How parents spoil children
Excessive pampering and protection are harmful to children
If you read your children's every wish from the nose, princes and princesses will be brought up, and a lot has been done to have raised unfit for life and undisciplined, unrealistic beings. Life will teach them better. And that will definitely be the case.
Example: Later they will not get the job they want, because they think they are entitled to it and as a result they do not even make an effort. As soon as a friend does not give them what they imagine (strong attention, for example), they are offended. They expect to get and maintain everything in life. What if life has something else in store for you?
What is the point of buying so many toys for a child that they can no longer keep track of them? A lot of toys means a lot of tidying up, which shouldn't necessarily be a favorite pastime. One can often observe the phenomenon that a child feels completely overwhelmed by the crowd and, with the best will in the world, does not know which doll to take to play with, for example. Psychologists say that too much turns out to be ballast for the soul.
The mistake should not be made, out of a guilty conscience (because you have too little time, not enough attention to the child or only a small financial cushion), to buy the child anything and everything that they want. It can be observed that in this case the demands of the child increase continuously.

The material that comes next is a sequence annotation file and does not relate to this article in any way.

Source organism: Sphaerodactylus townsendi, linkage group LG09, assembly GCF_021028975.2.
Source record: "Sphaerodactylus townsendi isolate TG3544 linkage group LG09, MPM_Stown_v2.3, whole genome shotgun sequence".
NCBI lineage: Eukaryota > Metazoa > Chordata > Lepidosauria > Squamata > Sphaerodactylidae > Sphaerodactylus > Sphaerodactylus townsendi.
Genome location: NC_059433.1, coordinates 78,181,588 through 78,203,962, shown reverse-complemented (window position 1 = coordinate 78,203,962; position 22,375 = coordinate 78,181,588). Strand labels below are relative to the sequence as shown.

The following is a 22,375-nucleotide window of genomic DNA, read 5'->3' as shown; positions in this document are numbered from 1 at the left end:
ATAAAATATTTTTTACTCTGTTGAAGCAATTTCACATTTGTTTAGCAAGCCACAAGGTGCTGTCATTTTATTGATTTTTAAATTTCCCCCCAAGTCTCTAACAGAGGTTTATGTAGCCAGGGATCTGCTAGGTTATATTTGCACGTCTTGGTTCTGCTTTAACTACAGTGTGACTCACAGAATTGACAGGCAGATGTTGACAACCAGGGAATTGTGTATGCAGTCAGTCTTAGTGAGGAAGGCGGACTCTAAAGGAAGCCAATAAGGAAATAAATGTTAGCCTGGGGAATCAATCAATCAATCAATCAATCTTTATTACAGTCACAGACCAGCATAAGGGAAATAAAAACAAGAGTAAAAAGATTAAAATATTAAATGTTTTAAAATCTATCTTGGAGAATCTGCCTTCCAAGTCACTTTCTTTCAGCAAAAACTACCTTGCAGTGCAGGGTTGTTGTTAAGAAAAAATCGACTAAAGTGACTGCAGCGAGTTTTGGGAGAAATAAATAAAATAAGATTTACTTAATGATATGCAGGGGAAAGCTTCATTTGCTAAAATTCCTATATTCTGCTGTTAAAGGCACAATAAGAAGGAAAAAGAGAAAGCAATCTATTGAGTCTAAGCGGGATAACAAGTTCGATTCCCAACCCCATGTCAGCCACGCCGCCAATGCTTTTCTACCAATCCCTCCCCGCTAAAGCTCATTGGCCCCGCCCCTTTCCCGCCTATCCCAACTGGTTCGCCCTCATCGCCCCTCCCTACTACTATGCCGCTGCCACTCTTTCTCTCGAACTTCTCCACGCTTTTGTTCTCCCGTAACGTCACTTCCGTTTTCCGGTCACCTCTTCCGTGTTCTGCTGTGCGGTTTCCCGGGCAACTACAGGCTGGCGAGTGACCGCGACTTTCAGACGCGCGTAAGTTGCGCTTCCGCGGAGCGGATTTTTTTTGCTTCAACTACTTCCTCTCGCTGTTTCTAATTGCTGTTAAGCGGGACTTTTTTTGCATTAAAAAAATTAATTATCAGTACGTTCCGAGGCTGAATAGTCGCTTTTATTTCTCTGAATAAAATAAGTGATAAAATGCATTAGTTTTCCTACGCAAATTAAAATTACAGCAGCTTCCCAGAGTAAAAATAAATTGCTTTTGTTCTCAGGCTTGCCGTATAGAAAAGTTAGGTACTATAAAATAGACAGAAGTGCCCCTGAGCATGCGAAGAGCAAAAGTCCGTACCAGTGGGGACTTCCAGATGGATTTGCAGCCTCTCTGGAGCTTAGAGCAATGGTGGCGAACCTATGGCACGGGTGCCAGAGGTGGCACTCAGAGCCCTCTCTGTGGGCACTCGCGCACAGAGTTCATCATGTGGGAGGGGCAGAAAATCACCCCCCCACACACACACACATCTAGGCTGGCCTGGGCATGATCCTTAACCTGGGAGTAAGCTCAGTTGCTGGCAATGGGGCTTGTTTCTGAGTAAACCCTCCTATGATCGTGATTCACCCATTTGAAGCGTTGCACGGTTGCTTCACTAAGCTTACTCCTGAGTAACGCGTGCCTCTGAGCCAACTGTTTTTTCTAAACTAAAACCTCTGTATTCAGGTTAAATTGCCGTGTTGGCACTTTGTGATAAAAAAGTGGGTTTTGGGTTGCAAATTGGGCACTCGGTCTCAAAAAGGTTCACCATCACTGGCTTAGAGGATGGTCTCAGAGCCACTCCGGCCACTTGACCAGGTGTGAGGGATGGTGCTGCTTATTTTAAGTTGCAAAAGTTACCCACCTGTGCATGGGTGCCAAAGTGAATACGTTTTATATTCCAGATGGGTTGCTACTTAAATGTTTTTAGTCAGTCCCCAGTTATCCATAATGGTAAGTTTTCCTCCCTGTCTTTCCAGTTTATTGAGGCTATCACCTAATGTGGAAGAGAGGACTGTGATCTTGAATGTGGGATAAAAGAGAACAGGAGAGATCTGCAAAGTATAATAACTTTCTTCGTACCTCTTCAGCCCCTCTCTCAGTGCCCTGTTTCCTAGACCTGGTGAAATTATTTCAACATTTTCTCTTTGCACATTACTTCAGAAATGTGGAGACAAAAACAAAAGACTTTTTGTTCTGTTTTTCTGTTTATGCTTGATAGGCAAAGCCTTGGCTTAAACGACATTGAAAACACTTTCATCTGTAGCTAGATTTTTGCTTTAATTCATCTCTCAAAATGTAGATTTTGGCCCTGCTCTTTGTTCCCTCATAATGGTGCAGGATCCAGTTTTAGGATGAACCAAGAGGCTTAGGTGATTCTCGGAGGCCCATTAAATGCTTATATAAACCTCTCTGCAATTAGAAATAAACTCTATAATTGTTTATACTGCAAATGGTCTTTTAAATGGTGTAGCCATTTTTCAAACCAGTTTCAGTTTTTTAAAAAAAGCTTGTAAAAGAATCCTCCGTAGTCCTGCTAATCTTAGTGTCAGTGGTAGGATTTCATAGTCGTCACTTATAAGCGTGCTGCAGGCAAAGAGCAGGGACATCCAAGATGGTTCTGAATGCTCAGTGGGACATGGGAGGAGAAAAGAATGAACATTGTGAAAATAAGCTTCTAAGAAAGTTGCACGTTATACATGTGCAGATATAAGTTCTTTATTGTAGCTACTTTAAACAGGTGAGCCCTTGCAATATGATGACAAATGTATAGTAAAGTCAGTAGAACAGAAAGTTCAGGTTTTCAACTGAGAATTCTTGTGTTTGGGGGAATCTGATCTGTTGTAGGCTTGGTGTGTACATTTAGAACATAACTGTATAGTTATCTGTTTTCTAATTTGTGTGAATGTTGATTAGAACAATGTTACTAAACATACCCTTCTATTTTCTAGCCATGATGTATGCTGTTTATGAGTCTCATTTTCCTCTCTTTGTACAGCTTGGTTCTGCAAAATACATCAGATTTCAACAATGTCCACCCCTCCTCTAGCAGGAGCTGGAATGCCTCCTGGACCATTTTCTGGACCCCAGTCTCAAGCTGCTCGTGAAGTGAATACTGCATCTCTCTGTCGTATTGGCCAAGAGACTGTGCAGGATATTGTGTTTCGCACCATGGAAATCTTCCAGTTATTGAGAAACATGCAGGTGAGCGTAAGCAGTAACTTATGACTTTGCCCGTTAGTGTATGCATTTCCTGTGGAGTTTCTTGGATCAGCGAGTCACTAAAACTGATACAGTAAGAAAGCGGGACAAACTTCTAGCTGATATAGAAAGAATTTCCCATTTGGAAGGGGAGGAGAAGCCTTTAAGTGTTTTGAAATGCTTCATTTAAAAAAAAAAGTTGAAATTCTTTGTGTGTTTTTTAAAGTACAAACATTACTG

If the parents then actually say “No”, the child is initially surprised (he has almost never heard this word) and then offended. "It can't be that I don't get this or that!" It has no experience of disappointment. Because of this, it will continue to grumble, get angry, and not let up. The understanding that not everything can be fulfilled is completely lacking. An adequate tolerance for frustration has not been established. Frustration never emerged that would have forced you to come to terms with it. Sometimes you see a totally depressed child.
A spoiled offspring is used to always being the center of attention. Everything revolves around this child. A preoccupation takes place only with oneself. There is no longer any room for other people and their needs. As long as everything falls into a child's lap, they don't have to make an effort. It has never learned to use its own efforts to meet its needs. Furthermore, the ability to postpone wishes was not practiced.
It has been found that every third fast food restaurant visit can be traced back to a child's request. Thirty-one percent of clothing purchases are also made by a child. One study showed that only thirty-two percent of parents did not respond to the pushing of children and these were financially well-endowed mothers and fathers! Two thirds of all parents therefore tend to compensate for other undersupplied basic needs of their daughters and sons in a material way. Unfortunately, young people consider the brand to be much more important than the quality of the goods. Therefore, they tend to sacrifice a lot of money for such things. This shows that your own value largely depends on wearing the right brand. External values are overrated and at the same time internal values are criminally neglected. The fact that appearances count more than being can also be seen in the increased focus on status symbols such as cell phones, weapons, piercing, tattooing, etc.
Overprotection of children
Child overprotection is very common these days. Here, the parents constantly take care of the children and want to protect them above all else. Motto: The child could fall, cut, etc.